This article originally appeared in the November 1989 issue of SPIN. In light of Shock G’s death, we’re republishing it here.
“Say it loud, I’m arty and I’m proud,” because 1989 is the year of the boho homeboy. Back in the “who’s bigger and deffer” days, hip hop was fiercely competitive, more akin to sport than art; these days beyond def is the place to be. Unabashed experimental creativity—heavily influenced by George Clinton’s mid-70s costume funk revues—is making a big comeback. The Jungle Brothers, De La Soul, and Queens’ A Tribe Called Quest set the tone, but Oakland, California’s Digital Underground are now carrying the hip hop arthouse swing.
“Digital refers to the fact that we lean towards the techno end of hip hop,” says DU’s chief polemicist Shock G. “Underground refers to the ever-changing cast of characters that make up the band.” Like, to name a few, the cartoonish Humpty Hump, microphone wizard Money B, DJ Goldfingers (aka Fuse), R&B crooner Schmoovy-Schmoov, beat programmer and sampler extraordinaire Chopmaster J, and MC Blowfish (aka the Deep Sea Gangster), who, according to Digital Underground’s press release, is “wanted for impregnating a red sea bass at Marine World. Last seen rocking a house-fish party off the coast of San Diego.”
It could be a P-Funk comic opera, from the Pedro Bell-style cartoon album cover to the title and major theme of their extraordinary debut, Sex Packets. Forget crack, forget ecstasy, forget crank. Sex Packets are the drug of the future the way Digital Underground are the hip hop band of the future.
According to Shock G, Sex Packets were invented by Dr. Edward Cook at Stanford University as a way of relieving the sexual frustration of astronauts during long periods of space travel. The designer drug enables users to achieve orgasm without touching themselves. “The media suppressed news of this discovery, but the ‘packet theory’ has leaked out onto the streets,” says Shock G. “In the San Francisco area, Sex Packets are becoming more and more popular as an alternative to high-risk sex. The packets cost anything from $10 for a small dose to $50 for the orgy packet. They come in wrappers that look like condom packets and you swallow a capsule and fall into this trance-like wet dream. Our new album is the first true documentation available to the public about this new phenomenon. These songs are an actual account of what we saw, researched and—in my case—even tried.”
Digital Underground isn’t hip hop in any conventional sense; Shock G calls it “nonconformist hip hop.” “We’re trying to break out of the normal modes of music,” he says. “There’s no one out there like us. We’ve got diehard jazz musicians, diehard new school hip hop people, sophisticated R&B people, people who grew up on P-Funk, people who’re influenced by Kraftwerk techno-pop. We listen to EPMD, the Jungle Brothers, KRS-One and Thelonious Monk.”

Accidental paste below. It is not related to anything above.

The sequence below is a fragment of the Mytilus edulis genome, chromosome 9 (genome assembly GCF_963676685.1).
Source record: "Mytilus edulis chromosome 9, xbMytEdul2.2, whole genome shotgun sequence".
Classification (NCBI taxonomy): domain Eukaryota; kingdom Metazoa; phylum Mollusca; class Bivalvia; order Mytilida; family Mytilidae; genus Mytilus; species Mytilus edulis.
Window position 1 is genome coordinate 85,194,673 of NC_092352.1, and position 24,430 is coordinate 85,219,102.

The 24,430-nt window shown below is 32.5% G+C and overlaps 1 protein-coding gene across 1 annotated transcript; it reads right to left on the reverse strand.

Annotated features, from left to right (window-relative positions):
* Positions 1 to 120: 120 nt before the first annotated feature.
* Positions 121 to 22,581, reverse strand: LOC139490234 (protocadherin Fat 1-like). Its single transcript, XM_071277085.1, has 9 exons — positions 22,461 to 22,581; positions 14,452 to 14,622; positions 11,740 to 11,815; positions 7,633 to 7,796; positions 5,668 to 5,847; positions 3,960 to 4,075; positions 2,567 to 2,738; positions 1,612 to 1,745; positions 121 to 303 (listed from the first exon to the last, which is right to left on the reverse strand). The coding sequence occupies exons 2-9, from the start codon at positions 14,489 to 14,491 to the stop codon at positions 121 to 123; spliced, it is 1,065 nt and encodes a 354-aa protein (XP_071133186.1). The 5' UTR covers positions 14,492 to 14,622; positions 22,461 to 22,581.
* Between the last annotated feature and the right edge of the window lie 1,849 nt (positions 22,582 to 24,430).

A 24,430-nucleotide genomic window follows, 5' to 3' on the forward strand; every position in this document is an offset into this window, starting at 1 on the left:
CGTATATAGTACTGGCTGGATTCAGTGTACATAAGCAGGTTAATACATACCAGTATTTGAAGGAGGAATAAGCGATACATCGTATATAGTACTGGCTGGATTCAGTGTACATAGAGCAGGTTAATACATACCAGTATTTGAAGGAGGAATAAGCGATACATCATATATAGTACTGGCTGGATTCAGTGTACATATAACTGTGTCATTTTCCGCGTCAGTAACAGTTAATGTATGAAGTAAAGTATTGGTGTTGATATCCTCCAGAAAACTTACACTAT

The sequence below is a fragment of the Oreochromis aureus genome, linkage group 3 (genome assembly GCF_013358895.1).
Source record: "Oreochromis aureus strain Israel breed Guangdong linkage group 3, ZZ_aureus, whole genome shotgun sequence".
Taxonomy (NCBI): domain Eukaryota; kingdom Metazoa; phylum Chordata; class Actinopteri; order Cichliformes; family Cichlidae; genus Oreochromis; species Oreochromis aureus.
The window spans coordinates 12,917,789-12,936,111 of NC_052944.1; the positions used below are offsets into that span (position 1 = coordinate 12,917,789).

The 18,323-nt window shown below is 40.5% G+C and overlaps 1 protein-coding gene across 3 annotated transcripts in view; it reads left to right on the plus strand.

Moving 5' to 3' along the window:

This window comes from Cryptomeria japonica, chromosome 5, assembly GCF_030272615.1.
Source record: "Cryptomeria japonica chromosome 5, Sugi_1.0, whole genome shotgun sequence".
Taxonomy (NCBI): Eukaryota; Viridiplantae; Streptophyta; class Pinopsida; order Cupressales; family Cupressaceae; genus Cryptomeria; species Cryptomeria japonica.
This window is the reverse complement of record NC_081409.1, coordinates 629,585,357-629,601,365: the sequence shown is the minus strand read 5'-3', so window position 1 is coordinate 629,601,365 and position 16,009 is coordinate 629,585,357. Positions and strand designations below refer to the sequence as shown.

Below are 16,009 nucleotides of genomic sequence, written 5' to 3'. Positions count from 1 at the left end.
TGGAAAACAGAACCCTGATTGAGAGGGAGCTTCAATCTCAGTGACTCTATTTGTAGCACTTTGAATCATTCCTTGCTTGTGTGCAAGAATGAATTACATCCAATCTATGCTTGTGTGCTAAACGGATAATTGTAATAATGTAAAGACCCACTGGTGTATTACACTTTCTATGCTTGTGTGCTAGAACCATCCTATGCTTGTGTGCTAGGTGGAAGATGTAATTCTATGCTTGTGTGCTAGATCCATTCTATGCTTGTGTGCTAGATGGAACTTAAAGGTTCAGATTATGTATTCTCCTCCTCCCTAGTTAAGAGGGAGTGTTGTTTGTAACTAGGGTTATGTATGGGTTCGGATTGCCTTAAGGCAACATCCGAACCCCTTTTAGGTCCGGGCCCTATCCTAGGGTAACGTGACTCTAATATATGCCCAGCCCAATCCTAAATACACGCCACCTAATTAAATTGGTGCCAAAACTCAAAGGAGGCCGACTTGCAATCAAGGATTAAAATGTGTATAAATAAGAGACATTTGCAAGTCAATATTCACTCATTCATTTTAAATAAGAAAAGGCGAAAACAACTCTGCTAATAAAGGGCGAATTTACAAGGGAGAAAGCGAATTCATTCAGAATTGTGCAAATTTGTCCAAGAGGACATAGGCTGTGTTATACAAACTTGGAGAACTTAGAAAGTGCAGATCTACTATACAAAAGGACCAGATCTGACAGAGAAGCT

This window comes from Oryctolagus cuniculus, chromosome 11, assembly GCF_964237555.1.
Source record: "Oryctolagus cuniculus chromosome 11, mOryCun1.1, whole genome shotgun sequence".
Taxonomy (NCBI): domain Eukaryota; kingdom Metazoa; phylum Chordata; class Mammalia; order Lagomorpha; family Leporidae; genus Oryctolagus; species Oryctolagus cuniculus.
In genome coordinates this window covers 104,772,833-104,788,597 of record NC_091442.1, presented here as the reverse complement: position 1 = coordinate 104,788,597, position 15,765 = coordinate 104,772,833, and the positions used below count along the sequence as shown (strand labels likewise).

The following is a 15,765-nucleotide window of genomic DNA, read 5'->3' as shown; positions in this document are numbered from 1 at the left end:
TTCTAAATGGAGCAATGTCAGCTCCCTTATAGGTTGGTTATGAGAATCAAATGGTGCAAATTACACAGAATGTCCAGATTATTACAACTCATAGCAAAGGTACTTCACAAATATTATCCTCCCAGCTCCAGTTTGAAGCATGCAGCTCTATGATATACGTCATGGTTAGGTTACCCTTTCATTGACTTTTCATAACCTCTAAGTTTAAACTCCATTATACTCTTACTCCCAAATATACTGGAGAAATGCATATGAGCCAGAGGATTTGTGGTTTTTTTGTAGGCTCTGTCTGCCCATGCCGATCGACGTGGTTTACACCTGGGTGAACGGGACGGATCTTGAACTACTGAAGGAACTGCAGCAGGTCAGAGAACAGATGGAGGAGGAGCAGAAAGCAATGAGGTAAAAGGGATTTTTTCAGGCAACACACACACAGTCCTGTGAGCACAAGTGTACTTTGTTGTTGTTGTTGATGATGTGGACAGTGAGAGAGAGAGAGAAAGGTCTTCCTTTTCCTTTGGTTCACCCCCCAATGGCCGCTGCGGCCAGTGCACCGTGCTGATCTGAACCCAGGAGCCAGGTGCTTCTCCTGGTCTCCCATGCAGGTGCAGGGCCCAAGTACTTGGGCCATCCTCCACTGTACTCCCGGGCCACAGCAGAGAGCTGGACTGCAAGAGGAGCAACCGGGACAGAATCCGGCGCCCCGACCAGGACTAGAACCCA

On a scene dominated by teenagers, Digital Underground—whose members range in age from 15-27—know that b-boys can’t be boys forever. “Hip hop is growing up a little bit,” says Money B. “People don’t have to wear gold to be down anymore.”
“I like gold,” says Shock G. “But I can find something better to do with $10,000. There’s a lot of brothers coming up behind me who are gonna need help.”
And in a genre where geography is destiny and turf warfare—whether Bronx vs. Queens, East Coast vs. West Coast—is a way of life, Digital Underground break with precedent.
“We’re not a neighborhood hip hop band,” Shock G declares. “We’re an All-Atlantic, All-Pacific, All-City Hip Hop Dynasty. We’re based in Oakland at the moment, but members of the Underground come from all over the United States.
“People talk about West Coast rap like it was all the same thing. There’s a big difference between the Northern California scene and the Southern California scene. In LA they’re concerned with following New York. People in the North are more progressive and artsy. People in the Bay Area do it their own way or no way.”
Specifically mixed with extra bass boom for car systems, Sex Packets is a syncopated, subterranean cacophony that is both funky and freaky. It’s the people’s choice and an avant-garde wet dream.
“Digital Underground are heavily into noise,” says Shock G. “The beat track you hear on ‘Doowutchyalike’ and ‘Rhymin’ On The Funk’ is a slowed-down sample of the sound of a nuclear weapon coming out of a silo. That’s a patented Digital Underground sample truncation that uses a swivel latch assembly to the ninth power. But to really give it raw sound we use Acme No. 7 sandpaper. There’s a big hardware element to Digital Underground.”